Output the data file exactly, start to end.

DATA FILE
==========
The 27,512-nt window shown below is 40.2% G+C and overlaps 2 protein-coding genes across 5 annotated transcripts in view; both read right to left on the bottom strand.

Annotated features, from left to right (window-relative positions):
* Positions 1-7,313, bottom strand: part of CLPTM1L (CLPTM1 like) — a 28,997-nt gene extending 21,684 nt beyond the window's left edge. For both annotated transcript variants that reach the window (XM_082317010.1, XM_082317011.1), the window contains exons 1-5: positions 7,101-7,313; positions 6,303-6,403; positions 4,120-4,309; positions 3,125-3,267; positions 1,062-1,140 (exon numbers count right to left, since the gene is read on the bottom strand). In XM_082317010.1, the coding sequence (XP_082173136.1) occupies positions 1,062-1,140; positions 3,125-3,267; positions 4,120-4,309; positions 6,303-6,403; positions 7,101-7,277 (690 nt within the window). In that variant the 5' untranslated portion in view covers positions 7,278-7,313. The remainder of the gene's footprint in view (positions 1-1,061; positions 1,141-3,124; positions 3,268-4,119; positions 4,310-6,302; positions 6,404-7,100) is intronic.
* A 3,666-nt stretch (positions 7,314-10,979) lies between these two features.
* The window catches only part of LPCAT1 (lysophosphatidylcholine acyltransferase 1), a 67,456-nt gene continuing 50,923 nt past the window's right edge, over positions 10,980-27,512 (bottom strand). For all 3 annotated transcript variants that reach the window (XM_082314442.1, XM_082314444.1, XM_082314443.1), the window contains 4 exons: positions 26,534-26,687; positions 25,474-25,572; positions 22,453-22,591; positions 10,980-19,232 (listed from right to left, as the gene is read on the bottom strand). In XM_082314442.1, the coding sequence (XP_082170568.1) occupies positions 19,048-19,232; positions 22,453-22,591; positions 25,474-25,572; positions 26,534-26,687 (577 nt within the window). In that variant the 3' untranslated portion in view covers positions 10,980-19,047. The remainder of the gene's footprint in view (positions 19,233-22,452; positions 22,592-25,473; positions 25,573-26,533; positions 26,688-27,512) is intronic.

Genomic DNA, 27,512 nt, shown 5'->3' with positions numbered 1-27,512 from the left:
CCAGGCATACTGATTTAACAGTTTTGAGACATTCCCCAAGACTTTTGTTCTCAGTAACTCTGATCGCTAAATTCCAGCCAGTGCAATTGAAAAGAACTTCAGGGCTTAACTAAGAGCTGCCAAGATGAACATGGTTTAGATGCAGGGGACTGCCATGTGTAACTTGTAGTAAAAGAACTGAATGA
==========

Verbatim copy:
The 27,512-nt window shown below is 40.2% G+C and overlaps 2 protein-coding genes across 5 annotated transcripts in view; both read right to left on the bottom strand.

Annotated features, from left to right (window-relative positions):
* Positions 1-7,313, bottom strand: part of CLPTM1L (CLPTM1 like) — a 28,997-nt gene extending 21,684 nt beyond the window's left edge. For both annotated transcript variants that reach the window (XM_082317010.1, XM_082317011.1), the window contains exons 1-5: positions 7,101-7,313; positions 6,303-6,403; positions 4,120-4,309; positions 3,125-3,267; positions 1,062-1,140 (exon numbers count right to left, since the gene is read on the bottom strand). In XM_082317010.1, the coding sequence (XP_082173136.1) occupies positions 1,062-1,140; positions 3,125-3,267; positions 4,120-4,309; positions 6,303-6,403; positions 7,101-7,277 (690 nt within the window). In that variant the 5' untranslated portion in view covers positions 7,278-7,313. The remainder of the gene's footprint in view (positions 1-1,061; positions 1,141-3,124; positions 3,268-4,119; positions 4,310-6,302; positions 6,404-7,100) is intronic.
* A 3,666-nt stretch (positions 7,314-10,979) lies between these two features.
* The window catches only part of LPCAT1 (lysophosphatidylcholine acyltransferase 1), a 67,456-nt gene continuing 50,923 nt past the window's right edge, over positions 10,980-27,512 (bottom strand). For all 3 annotated transcript variants that reach the window (XM_082314442.1, XM_082314444.1, XM_082314443.1), the window contains 4 exons: positions 26,534-26,687; positions 25,474-25,572; positions 22,453-22,591; positions 10,980-19,232 (listed from right to left, as the gene is read on the bottom strand). In XM_082314442.1, the coding sequence (XP_082170568.1) occupies positions 19,048-19,232; positions 22,453-22,591; positions 25,474-25,572; positions 26,534-26,687 (577 nt within the window). In that variant the 3' untranslated portion in view covers positions 10,980-19,047. The remainder of the gene's footprint in view (positions 19,233-22,452; positions 22,592-25,473; positions 25,573-26,533; positions 26,688-27,512) is intronic.

Genomic DNA, 27,512 nt, shown 5'->3' with positions numbered 1-27,512 from the left:
CCAGGCATACTGATTTAACAGTTTTGAGACATTCCCCAAGACTTTTGTTCTCAGTAACTCTGATCGCTAAATTCCAGCCAGTGCAATTGAAAAGAACTTCAGGGCTTAACTAAGAGCTGCCAAGATGAACATGGTTTAGATGCAGGGGACTGCCATGTGTAACTTGTAGTAAAAGAACTGAATGA